What types of issues do I need to be aware of to keep my CERVIS account and organizational data secure?
Online Security Threats
Users of online services, such as CERVIS, are potential targets for attempts to steal login credentials and other sensitive information. These threats include scam emails (phishing and malware) and phone calls attempting to gather information that can be used to gain unauthorized access or privileged knowledge.
NEVER GIVE YOUR CERVIS ACCOUNT PASSWORD TO ANYONE FOR ANY REASON VIA PHONE, EMAIL OR IN PERSON. CERVIS CUSTOMER SUPPORT WILL NEVER ASK FOR YOUR PASSWORD.
Wireless Connection Sniffing and Hijacking
CERVIS provides SSL TLS encryption (“https”) for login and communications between the CERVIS application and the end user’s web browser. This means that even when you login to CERVIS over an unsecured wireless network, your login credentials and organization data are protected from hijacking by such tools as Firesheep.
NEVER CONTINUE WITH THE LOGIN PROCESS IF YOU RECEIVE A BROWSER SECURITY WARNING TELLING YOU THAT THERE IS AN INVALID SECURITY CERTIFICATE...ESPECIALLY IF YOU ARE CONNECTED TO AN UNTRUSTED WIRELESS NETWORK.
- CERVIS houses and operates all operational servers that store or process customer data in redundant SOC 2 (Type II) data centers in Dallas TX, Seattle, WA, San Jose, CA and Washington DC.
- Data centers are located in facilities with controlled access and 24-hour security
- No server room doors are public-facing
- Server rooms are staffed 24/7
- Un-marked entry and exit doors
- Digital security video surveillance
- Biometric security systems
- Server room access strictly limited to datacenter employees and escorted contractors or visitors
- Barcode-only identification on hardware; no customer markings of any type on the servers themselves
- Fire detection and suppression systems, including dry pipe, fire extinguishers, smoke and fire alarms.
- Backup power, including UPS and Generators
- Power Distribution Units (PDU) and electrical panels
- Heating and cooling (HVAC) mechanisms exist, such as CRAC units, and chillers, to monitor and control temperature and humidity
- Data centers are maintained with adequate lighting and are free of clutter.
- All systems are protected behind network firewalls that limit both inbound and outbound traffic to the minimum needed access for system operation.
- All systems are protected and monitored by network layer Intrusion Prevention Systems.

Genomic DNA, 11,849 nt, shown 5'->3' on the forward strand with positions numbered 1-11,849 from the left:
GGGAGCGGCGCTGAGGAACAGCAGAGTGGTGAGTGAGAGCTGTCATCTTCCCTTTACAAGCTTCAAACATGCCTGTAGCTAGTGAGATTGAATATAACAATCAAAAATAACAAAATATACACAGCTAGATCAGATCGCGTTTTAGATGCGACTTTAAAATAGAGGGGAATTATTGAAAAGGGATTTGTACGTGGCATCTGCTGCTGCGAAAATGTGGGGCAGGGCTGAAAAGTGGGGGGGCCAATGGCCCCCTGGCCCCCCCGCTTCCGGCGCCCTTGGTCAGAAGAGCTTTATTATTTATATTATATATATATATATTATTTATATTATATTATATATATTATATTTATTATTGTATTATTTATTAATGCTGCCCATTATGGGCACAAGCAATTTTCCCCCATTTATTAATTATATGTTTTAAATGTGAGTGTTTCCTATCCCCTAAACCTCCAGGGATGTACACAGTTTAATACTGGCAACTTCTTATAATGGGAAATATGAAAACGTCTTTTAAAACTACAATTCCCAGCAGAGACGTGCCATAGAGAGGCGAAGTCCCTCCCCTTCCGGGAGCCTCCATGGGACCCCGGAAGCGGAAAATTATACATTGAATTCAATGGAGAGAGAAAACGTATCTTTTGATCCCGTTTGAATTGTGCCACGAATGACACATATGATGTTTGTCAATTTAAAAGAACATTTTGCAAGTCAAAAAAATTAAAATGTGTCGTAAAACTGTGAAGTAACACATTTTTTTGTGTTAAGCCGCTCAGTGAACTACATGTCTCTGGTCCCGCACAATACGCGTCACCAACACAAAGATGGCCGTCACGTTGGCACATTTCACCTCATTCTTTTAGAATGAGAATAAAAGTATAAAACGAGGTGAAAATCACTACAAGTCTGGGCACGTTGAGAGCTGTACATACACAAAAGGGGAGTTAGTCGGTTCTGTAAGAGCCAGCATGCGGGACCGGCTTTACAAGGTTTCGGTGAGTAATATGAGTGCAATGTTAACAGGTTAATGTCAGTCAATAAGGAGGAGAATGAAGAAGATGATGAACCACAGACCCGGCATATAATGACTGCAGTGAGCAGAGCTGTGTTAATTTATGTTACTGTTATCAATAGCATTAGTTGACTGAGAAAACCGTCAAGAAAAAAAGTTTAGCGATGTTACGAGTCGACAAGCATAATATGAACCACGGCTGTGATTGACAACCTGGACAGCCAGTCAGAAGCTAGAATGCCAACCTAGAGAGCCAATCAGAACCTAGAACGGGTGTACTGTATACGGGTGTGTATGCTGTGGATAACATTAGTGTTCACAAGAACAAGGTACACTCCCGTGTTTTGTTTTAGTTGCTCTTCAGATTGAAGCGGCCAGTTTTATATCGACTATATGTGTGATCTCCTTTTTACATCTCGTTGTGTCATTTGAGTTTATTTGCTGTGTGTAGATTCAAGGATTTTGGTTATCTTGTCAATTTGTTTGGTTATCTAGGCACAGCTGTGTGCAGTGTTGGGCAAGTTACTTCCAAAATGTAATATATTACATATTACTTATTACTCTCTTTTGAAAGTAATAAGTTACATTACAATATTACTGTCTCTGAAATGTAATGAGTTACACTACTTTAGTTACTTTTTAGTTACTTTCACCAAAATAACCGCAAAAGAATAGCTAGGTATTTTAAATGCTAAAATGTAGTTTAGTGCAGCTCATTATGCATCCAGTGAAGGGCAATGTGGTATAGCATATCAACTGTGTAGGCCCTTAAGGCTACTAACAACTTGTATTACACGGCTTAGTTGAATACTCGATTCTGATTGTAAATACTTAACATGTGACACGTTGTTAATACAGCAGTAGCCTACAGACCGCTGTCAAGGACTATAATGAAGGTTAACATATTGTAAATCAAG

- All system-to-system back-end traffic is encrypted and transmitted within private VLANs
- All customer data is protected behind Database firewalls
- All customer data is encrypted while at rest using 256bit AES encryption on both operational systems and in backup storage.
- Customer selected "Sensitive Data" is encrypted with an additional layer of 256bit AES encryption within the database
- All customer data is encrypted while in motion via 128bit SSL encryption.
- All systems are protected and monitored by host layer Intrusion Prevention Systems.
- All systems are protected behind host layer firewalls that limit both inbound and outbound traffic to the minimum needed access for system operation.
- All systems are protected with Anti-Virus and Anti-Malware software which is updated daily
- All operating system, application server, database server, and web server patches and system updates are applied as quickly as possible depending on the severity of vulnerability being addressed.
- External network and application level vulnerability tests are conducted daily by an external 3rd party.
- Internal System level vulnerability assessments are conducted monthly.
- Automated web application security assessments are conducted by a third party against CERVIS daily.
- Manual web application security assessments are conducted twice yearly.
- All customer data remains the sole property of the customer and CERVIS does not use customer data for any purposes other than providing service to the customer
- All CERVIS employee access to customer data is logged and audited
- Password complexity and duration are completely customizable within the CERVIS application
- Customer can implement IP address restrictions for access to admin functions